There are few things that matter more for someone’s prospects of employment than their performance at the job interview. After all, it’s when a person meets their prospective employer for the first time. This is the candidate’s chance to make a case for themselves by impressing the interviewer with their intellect, ability and interpersonal skills. However, people often get nervous and make mistakes. Some of these errors might make you wonder just how stringently you should judge someone based on a first impression.
Late for an Interview
Miscalculations do happen, but it goes without saying that being late is one of the worst things a person can do when interviewing for a new position. There are plenty of ways to avoid this mistake, including scouting out the location beforehand or arriving very, very early for the interview. If someone is late, they should absolutely call ahead and apologize for the error. Furthermore, they should be able to offer a good reason for their failure to arrive on time.
Measure of Respect
Being late for a job interview is a problem, but not necessarily a fatal one. Failure to show proper respect, however, should end any chances of getting a position. Proper respect for a potential employer and the opportunity being offered is expressed in various ways. For example, applicants should always be dressed appropriately for the occasion. Men should wear a suit, and women should wear some sort of formal attire. Lawyers advise that formal dress indicates you’re taking the matter seriously. Furthermore, applicants should be polite, friendly and deferential to the interviewers. Showing respect or failing to do so is indicative of how they will behave on the job.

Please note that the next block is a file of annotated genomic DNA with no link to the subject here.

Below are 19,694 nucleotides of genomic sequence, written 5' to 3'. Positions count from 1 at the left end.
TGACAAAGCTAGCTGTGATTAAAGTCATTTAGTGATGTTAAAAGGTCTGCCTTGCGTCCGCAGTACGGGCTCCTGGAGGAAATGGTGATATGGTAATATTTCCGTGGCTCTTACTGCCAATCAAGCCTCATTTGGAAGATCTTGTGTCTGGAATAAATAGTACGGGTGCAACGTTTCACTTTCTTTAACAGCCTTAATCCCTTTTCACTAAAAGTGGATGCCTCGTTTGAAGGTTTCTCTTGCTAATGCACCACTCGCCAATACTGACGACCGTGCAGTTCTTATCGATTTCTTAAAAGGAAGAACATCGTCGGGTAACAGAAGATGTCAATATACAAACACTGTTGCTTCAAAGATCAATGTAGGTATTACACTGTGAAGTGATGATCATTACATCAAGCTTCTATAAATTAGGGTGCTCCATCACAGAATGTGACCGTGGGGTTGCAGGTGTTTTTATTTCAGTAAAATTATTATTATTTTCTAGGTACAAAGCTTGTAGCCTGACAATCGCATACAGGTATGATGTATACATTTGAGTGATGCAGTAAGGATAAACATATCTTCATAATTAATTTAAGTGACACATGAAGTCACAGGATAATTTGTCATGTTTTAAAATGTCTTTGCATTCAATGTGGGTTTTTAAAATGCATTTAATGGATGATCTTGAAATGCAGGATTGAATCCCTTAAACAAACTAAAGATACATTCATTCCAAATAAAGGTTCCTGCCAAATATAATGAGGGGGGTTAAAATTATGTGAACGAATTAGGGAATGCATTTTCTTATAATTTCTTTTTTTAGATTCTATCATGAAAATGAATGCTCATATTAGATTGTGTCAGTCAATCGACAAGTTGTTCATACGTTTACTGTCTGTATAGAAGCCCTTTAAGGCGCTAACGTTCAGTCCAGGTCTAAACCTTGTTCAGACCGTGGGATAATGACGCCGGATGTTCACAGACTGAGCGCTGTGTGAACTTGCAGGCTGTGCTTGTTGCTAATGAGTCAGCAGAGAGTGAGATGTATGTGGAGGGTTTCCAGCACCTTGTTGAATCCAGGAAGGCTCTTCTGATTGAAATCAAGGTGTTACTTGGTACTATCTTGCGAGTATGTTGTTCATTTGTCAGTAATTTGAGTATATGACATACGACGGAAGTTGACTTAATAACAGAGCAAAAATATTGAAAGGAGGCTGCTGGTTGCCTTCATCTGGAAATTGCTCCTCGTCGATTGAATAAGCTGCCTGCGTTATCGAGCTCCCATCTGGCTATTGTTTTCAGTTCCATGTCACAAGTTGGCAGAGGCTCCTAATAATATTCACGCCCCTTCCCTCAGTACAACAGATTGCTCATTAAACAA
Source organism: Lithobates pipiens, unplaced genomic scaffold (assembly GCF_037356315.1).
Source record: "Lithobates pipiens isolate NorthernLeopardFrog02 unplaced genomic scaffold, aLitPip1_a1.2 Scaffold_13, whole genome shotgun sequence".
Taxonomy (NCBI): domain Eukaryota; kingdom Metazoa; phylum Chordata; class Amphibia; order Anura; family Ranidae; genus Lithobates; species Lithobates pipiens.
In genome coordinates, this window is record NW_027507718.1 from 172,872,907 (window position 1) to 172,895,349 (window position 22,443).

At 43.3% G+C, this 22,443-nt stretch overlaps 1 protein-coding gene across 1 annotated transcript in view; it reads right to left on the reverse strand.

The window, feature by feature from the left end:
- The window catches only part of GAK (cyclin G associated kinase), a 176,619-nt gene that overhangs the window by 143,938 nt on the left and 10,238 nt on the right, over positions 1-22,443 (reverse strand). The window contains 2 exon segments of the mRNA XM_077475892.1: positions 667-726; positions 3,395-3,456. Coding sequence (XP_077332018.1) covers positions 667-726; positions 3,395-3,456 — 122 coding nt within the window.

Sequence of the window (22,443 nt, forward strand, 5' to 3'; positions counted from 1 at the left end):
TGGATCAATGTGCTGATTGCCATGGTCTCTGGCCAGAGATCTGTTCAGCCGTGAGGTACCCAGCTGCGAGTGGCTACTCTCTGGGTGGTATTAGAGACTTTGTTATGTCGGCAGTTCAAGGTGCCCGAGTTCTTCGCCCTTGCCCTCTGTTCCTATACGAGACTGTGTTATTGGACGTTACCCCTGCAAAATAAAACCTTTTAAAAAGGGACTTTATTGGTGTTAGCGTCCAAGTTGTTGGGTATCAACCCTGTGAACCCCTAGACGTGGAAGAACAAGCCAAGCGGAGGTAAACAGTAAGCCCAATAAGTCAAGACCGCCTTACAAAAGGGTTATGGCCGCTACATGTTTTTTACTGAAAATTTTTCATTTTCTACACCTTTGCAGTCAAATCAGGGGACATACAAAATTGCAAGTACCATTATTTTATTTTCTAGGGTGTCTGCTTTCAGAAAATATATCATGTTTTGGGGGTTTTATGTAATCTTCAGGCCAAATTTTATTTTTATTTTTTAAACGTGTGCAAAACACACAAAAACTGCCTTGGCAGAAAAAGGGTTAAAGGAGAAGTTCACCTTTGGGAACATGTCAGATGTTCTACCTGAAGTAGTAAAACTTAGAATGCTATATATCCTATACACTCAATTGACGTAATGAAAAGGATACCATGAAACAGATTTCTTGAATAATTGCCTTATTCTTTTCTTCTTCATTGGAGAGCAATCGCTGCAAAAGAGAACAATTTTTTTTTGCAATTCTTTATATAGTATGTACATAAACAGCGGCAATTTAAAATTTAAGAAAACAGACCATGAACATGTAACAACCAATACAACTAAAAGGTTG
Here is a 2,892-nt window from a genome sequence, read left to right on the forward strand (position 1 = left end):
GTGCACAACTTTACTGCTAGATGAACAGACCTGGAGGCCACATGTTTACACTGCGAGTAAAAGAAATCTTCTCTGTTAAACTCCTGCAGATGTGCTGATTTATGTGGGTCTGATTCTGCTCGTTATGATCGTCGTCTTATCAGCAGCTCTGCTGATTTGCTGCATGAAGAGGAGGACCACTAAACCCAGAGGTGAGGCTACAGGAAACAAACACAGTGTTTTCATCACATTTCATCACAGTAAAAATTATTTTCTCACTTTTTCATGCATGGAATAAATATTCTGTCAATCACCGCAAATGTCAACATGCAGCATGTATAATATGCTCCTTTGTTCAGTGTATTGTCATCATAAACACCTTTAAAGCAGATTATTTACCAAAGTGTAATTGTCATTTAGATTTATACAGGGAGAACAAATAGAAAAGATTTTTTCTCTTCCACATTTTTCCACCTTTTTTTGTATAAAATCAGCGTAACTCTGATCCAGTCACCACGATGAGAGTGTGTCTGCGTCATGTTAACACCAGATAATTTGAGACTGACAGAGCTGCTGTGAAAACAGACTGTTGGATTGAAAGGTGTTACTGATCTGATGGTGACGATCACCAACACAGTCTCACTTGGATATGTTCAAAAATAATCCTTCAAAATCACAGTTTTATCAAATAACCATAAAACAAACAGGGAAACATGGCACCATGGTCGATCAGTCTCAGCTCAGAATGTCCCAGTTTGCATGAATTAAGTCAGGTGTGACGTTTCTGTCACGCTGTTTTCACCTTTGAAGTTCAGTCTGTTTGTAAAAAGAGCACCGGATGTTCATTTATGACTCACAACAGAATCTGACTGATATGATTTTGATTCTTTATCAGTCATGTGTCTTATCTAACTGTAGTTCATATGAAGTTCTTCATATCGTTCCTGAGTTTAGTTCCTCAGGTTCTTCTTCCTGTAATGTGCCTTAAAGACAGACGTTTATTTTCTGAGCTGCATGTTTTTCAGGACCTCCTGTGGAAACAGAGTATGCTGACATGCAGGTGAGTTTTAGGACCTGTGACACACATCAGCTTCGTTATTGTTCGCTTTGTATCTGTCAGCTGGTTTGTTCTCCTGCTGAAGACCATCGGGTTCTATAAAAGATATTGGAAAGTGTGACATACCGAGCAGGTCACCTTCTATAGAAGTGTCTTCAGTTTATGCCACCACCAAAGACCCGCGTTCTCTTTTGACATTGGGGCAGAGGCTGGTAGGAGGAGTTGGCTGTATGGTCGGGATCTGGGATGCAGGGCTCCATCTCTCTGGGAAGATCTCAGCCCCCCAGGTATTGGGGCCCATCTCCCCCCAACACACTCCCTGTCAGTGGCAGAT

Job interviewers almost always have plenty of candidates to choose from, and the vast majority of the time, the candidate who gets the job will be the one who is the most prepared. This means that time was taken to research the company and the position.
Remember, someone who is interviewing for a job should absolutely be putting their best foot forward. Nerves are one thing, but a failure to do basic research about the position they hope to obtain is another matter entirely.
At its core, awkward behavior is usually forgivable. When people get nervous, they make silly missteps, and those missteps shouldn’t disqualify an otherwise sterling candidate. However, failure to show proper respect, take an interview seriously or engage in adequate preparation is indicative of more serious character flaws. Everyone makes mistakes, but whether or not you should judge an applicant for those errors depends on just how serious those errors are.
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